“Even if they don’t go into the first responder role, they can learn to overcome any obstacle – whatever they want to do. They just learn to be overcomers.”
ST. LOUIS — National Fire Protection says less than 5% of career firefighters across the country are women. One camp in the St. Louis area hopes to change that.
Harper Wood, a recent graduate of Eureka High School, is attending Camp Fury for a second year.
“It’s really fun to see what all you can push yourself to do,” she said.
These girls are turning up the heat and putting out fires along the ranks of elite female firefighters and law enforcement officers across the St. Louis metro area.
This year, a record number of volunteers are lending a hand.
We spoke with Wendy Sanginiti, a police officer with St. Charles Police Department and a volunteer at the camp.
“Even if they don’t go into the first responder role, they can learn to overcome any obstacle – whatever they want to do,” she said. “They just learn to be overcomers.”
From putting out car fires, to search and rescue, these girls are doing it all and teamwork is the name of the game.
The girls take turns going through a rigorous obstacle course at the back of the St. Louis County training facility.
“You might come to an obstacle where you’re like, ‘this is really difficult, I need my team for this,’ then you’re going to ask people for help,” An instructor told the group.
About half of the campers are returners.
“I came back because I want to pursue a career as a police officer and a medical malpractice defending or prosecuting attorney and I’ve met so many wonderful people here and I love just getting to try things that I wouldn’t get to try normally,” said Elizabeth Tollison, a 15-year-old sophomore at Washington High School.
“I’m going to be a firefighter paramedic and I’m going to St. Louis Community to start,” Wood said.
Twenty-five girls are reporting for camp. This is the highest enrollment in camp history, and these girls are following some pretty big footsteps.
We spoke with Katie Carr, a firefighter and paramedic with Metro West Fire Protection District and co-founder Camp Fury STL.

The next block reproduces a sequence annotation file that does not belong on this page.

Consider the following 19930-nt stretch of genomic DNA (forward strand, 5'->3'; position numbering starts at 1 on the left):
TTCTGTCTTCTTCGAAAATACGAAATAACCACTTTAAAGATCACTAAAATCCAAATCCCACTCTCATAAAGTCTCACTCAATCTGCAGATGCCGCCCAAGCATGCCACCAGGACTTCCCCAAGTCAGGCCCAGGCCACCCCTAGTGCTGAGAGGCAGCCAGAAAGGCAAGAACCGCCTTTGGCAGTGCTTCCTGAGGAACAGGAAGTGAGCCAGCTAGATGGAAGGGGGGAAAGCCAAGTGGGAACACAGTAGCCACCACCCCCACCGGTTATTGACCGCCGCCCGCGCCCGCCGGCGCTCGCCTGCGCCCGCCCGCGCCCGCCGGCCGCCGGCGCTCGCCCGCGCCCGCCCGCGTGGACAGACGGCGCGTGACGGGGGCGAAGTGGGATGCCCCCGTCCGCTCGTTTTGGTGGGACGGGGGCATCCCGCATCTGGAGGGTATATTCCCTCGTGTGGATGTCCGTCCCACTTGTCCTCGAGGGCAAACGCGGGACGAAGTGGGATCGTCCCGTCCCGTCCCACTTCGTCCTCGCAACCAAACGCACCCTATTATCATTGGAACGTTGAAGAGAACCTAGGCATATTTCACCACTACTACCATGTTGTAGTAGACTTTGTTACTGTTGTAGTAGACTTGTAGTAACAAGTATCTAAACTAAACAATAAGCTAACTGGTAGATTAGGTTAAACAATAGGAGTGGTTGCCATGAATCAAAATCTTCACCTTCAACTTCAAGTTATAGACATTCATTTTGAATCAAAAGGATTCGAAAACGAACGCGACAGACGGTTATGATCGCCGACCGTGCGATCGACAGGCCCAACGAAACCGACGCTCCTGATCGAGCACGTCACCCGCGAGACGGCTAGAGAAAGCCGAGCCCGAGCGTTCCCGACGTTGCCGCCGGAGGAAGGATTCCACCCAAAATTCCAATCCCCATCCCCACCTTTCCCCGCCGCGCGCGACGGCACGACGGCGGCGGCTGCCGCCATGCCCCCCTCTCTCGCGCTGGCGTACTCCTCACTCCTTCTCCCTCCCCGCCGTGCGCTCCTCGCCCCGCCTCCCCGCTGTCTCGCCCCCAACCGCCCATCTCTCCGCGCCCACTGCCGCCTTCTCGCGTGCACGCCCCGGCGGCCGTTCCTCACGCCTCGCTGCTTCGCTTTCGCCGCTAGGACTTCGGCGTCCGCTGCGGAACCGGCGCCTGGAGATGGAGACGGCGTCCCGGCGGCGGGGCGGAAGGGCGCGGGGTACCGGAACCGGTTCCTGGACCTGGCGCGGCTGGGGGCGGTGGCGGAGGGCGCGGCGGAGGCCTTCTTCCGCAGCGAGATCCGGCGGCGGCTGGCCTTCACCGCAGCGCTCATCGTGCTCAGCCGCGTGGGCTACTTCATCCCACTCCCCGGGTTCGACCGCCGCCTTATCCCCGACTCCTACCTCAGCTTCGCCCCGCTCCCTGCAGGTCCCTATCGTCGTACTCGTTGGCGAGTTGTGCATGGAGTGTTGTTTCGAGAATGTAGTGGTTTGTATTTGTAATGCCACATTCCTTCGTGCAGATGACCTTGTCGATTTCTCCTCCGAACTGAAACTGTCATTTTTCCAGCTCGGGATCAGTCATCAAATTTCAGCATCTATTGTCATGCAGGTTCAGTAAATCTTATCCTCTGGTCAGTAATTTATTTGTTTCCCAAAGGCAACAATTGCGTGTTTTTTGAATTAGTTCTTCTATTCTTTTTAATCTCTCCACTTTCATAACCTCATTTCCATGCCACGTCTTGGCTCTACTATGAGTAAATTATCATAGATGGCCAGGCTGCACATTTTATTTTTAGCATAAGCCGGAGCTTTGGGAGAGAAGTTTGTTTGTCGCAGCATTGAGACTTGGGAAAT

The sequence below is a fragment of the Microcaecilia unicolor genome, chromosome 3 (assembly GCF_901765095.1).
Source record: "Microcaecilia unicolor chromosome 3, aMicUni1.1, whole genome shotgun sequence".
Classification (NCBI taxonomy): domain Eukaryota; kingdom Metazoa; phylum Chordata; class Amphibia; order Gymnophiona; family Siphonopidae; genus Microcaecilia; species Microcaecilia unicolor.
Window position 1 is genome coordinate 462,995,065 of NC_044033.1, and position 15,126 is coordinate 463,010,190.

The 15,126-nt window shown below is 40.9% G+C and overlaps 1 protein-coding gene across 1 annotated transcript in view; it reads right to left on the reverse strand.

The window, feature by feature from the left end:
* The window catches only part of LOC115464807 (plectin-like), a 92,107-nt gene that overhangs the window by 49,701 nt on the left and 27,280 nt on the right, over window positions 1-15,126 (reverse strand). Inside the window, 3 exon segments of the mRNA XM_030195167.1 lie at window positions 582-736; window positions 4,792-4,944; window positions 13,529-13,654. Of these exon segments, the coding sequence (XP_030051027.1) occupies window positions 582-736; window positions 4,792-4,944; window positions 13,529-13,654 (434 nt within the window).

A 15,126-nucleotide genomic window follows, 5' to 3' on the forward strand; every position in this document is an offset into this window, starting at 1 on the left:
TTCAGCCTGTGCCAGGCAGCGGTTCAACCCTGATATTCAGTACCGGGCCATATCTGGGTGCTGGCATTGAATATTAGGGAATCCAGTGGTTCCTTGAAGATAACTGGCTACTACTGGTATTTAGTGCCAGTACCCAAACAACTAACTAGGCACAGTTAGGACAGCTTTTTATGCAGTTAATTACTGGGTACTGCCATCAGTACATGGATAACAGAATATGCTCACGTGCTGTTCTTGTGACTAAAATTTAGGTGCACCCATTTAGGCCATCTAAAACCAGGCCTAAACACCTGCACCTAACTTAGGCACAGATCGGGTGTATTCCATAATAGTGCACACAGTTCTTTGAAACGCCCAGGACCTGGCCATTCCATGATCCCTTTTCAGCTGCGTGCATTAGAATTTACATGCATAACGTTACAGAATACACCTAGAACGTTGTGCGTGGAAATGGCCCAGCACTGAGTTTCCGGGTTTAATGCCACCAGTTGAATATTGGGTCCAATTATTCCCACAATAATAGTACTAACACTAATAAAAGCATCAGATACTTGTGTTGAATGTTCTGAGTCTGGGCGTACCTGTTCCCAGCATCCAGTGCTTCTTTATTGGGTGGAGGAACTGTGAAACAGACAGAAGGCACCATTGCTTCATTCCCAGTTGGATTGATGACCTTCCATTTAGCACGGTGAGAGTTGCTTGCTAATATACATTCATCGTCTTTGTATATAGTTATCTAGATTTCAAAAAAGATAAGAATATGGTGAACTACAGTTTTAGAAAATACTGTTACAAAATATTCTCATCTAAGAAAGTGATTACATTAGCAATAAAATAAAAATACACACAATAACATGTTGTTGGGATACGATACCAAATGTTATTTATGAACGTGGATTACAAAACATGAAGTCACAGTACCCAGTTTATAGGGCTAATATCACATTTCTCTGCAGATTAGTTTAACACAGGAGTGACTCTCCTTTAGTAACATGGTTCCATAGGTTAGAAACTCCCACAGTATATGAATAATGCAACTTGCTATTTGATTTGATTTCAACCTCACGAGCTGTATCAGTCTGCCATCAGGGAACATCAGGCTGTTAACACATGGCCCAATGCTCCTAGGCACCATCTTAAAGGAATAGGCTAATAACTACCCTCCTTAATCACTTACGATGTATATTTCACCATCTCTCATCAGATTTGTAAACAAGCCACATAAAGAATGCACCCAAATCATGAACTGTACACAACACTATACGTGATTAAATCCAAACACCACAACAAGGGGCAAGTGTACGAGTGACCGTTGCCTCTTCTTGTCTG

“We’ve had 125 girls go through the program over the past six years. We have a handful that have become paramedics, working on ambulances in the St. Louis area,” Carr said. “We have one that has become a police officer through the academy and now works in the Kansas City area. We also have a handful of girls that have pursued forensic science.”
“You just get to conquer as many things as you can and you get to learn so many life skills,” Tollison, said.
Campers told 5 On Your Side training alongside women, who are in the fields they hope to enter, has made all the difference.
The girls get to ask questions about what it’s really like working as a first responder. We asked which questions were most common.
“We can teach them all basic intro firefighting and law enforcement skills but what they really want to dig deep about is how we do it all. How are we wives, firefighters, police officers, mothers – and how we make it all work in our personal lives,” Carr said. “These aren’t just questions you can ask strangers… and if you’ve never seen a female firefighter, you wouldn’t know who to ask.”
University of Houston reports 1 in 5 female firefighters develop PTSD and contemplate suicide at higher rates.
NBC reports female firefighters also face added mental stress from gender discrimination, plus an increased risk of miscarriage and other reproductive problems from repeated exposure to smoke and other toxins.